Euro-Area Economy Shakes Off Greek Shackles on Draghi Stimulus

The euro-area economy strengthened last month, with a business index rising more than initially reported to the highest level in four years.

Markit Economics said its composite Purchasing Managers Index increased to 54.2 from 53.6. That’s above the flash number of 54.1 and marks the highest reading since May 2011. The index suggests the economy grew 0.4 percent in the quarter through June, matching the pace of the first three months of the year.

Helped by Germany, its largest economy, as well as signs of renewal in Italy and France, the euro-area recovery is so far showing resilience against the escalating debt crisis in Greece. That’s partly due to European Central Bank President Mario Draghi’s latest stimulus, a 1.1 trillion-euro ($1.2 billion) bond-buying program that’s been running for the past four months.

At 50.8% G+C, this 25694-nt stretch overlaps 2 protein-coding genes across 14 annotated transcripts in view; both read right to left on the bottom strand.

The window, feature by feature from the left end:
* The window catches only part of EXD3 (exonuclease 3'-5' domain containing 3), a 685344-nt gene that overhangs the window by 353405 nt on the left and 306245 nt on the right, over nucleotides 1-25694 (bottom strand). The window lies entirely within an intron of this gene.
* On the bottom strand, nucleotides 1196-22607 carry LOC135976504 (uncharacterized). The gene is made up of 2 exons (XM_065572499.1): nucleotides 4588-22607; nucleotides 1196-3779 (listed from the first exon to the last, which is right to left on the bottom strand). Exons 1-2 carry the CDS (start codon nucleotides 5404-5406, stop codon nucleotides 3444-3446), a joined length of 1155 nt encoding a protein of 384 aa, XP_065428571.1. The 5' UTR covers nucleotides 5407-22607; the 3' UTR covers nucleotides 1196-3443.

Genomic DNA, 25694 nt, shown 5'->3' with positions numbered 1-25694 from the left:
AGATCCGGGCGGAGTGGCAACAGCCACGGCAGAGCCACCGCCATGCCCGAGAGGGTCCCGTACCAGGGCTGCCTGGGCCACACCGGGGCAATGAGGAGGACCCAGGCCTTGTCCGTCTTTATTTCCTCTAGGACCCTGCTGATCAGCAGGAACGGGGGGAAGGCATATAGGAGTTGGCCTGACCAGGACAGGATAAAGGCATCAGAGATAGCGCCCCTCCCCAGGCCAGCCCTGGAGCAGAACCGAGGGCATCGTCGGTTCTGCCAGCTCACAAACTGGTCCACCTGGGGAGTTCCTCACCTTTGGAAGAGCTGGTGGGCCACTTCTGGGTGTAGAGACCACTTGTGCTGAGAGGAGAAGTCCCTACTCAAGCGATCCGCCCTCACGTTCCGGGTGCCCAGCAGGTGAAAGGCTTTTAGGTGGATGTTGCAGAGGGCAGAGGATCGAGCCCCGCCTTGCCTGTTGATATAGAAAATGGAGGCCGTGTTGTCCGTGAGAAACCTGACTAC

The index suggests “the turmoil has so far had little discernible impact on the real economy,” Chris Williamson, chief economist at Markit in London, said on Friday. “The combination of ECB stimulus and low inflation appears to be boosting spending among consumers and businesses, offsetting ‘Grexit’ anxiety.”

Markit said its services index rose to 54.4 in June from 53.8 in May. That matched the initial estimate and was above the 50 mark that divides expansion from contraction. A manufacturing gauge published earlier in the week also increased.

The composite report showed that employment continued to rise in June, capping the best quarter for jobs in four years. Nevertheless, a forward-looking measure of demand fell to a four-month low of 53.3 from 53.5.

“The survey is hinting that some risk aversion is creeping in,” Williamson said. That “could hit growth in coming months if the Greek crisis is not resolved soon,” he said.

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